All in all it was a great book. Lee weaves a perfectly dark and twisty novel and I would definitely recommend it.

Rating: 4 stars (⭐⭐⭐⭐)




Book Depository


The Electric Heir


In the sequel to The Fever King, Noam Álvaro seeks to end tyranny before he becomes a tyrant himself.

Six months after Noam Álvaro helped overthrow the despotic government of Carolinia, the Atlantians have gained citizenship, and Lehrer is chancellor. But despite Lehrer’s image as a progressive humanitarian leader, Noam has finally remembered the truth that Lehrer forced him to forget—that Lehrer is responsible for the deadly magic infection that ravaged Carolinia.

Now that Noam remembers the full extent of Lehrer’s crimes, he’s determined to use his influence with Lehrer to bring him down for good. If Lehrer realizes Noam has evaded his control—and that Noam is plotting against him—Noam’s dead. So he must keep playing the role of Lehrer’s protégé until he can steal enough vaccine to stop the virus.

Meanwhile Dara Shirazi returns to Carolinia, his magic stripped by the same vaccine that saved his life. But Dara’s attempts to ally himself with Noam prove that their methods for defeating Lehrer are violently misaligned. Dara fears Noam has only gotten himself more deeply entangled in Lehrer’s web. Sooner or later, playing double agent might cost Noam his life.

The Electric Heir, the second and final book of the duology picks up six months after The Fever King and after Noam has succeeded in helping Lehrer overthrow the sitting government. Noam has become Lehrer’s favoured pawn and has remembered what happened six months ago, but he is still yet a subject to Lehrer’s whim. Noam plays the dangerous double game of working to bring down Lehrer while remaining by his side as his perfect prodigy.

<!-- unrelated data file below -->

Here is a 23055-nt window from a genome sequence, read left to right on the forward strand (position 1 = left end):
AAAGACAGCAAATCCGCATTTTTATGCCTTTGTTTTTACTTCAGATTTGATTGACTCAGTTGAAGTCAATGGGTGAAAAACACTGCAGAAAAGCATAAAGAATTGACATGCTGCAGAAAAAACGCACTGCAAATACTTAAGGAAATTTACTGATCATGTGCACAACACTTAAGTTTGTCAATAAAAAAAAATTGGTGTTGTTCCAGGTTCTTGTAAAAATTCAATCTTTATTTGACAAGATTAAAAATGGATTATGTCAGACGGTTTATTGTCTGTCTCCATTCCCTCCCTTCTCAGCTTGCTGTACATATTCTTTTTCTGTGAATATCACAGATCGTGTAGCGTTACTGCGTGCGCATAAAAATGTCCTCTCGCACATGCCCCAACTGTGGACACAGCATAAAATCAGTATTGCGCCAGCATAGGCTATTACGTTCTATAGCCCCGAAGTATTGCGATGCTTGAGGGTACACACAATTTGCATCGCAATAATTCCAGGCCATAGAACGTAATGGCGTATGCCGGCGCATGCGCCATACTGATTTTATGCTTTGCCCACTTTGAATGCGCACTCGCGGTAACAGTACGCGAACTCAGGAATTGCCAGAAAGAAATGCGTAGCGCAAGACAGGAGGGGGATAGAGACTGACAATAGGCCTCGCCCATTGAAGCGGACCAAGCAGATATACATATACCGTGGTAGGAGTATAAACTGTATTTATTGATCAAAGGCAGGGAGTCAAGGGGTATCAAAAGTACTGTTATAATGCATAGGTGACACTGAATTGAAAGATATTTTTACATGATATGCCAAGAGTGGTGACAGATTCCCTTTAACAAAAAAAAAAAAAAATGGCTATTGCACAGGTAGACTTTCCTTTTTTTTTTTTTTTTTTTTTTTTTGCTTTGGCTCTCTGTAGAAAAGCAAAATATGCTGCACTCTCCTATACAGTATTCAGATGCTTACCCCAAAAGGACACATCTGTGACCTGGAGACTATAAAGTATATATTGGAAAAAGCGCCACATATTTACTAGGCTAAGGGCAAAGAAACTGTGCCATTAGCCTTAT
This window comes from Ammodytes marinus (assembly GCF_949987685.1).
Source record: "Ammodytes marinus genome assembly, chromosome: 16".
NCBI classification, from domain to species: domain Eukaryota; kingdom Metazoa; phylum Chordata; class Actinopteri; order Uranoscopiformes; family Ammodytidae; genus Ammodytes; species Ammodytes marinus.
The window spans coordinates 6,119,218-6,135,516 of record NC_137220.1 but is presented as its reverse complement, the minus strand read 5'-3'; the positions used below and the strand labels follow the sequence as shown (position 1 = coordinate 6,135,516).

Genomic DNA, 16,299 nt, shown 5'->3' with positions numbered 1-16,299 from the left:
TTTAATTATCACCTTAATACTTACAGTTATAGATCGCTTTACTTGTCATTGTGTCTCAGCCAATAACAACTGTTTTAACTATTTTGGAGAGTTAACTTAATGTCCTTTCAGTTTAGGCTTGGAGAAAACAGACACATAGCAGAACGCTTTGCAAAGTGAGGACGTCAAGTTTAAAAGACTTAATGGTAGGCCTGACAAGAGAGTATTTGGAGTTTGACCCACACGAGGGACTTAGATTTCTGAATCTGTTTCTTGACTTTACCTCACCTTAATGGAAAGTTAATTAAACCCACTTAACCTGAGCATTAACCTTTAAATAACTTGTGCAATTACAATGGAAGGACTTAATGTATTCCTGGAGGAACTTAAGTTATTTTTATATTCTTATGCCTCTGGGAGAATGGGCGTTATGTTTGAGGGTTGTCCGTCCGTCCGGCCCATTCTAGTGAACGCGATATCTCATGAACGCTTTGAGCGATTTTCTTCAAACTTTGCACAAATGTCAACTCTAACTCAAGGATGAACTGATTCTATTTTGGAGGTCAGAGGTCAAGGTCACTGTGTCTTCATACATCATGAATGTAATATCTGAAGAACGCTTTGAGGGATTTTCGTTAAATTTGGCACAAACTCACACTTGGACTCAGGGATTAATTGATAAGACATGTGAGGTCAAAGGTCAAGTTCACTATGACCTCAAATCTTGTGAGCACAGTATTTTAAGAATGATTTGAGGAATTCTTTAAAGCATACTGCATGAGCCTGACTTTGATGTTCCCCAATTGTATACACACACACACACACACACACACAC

The Electric Heir is literally an extension of The Fever King, but this sequel is much darker than the first book.
Noam, our still extremely naive and stubborn main character — well now, one of the main characters —, is in a huge mess, one he had a hand in creating. Being both heavily burdened with the guilt of the things he’s done for Lehrer, under his command and trying to find a way to defeat him, while wanting him to believe he’s on his side.
Dara also is back in town, but changed. Like Noam, Dara has one main objective to take Lehrer down and maybe reconnect with the boy he loves, but things aren’t the way he left them six months and just like him, Noam has changed.
I feel the most striking thing about this book is the conversations on abuse and healing. Noam finds himself in a predatory and abusive relationship, where he has significantly less power and is manipulated by his partner, and Dara, himself, had once been the one Noam was in this relationship. While Noam struggles with being trapped in this toxic relationship, Dara is currently trying to recover from the effects of it
The Electric Heir talks about hard topics like rape, statutory rape, major depressive disorder, anxiety, alcoholism and suicidial ideation. It’s not a pretty book, its dark, darker than its predecessor and heartbreaking.
While I felt the climax of the book was a little underwhelming, I really did love this book. The twists in plots and the sheer brilliance of the villain, like I said in my review for The Fever King, once when you think you’ve figured Lehrer out, he does something to surprise you.
I loved the resolution of the book. It made me so happy to see the main characters happen, in love and recovering.
The Feverwake Duology is a definite recommend.
Rating: 4.5 stars (⭐⭐⭐⭐★)





Book Depository


Have you read the Feverwake duology? How did you feel about it?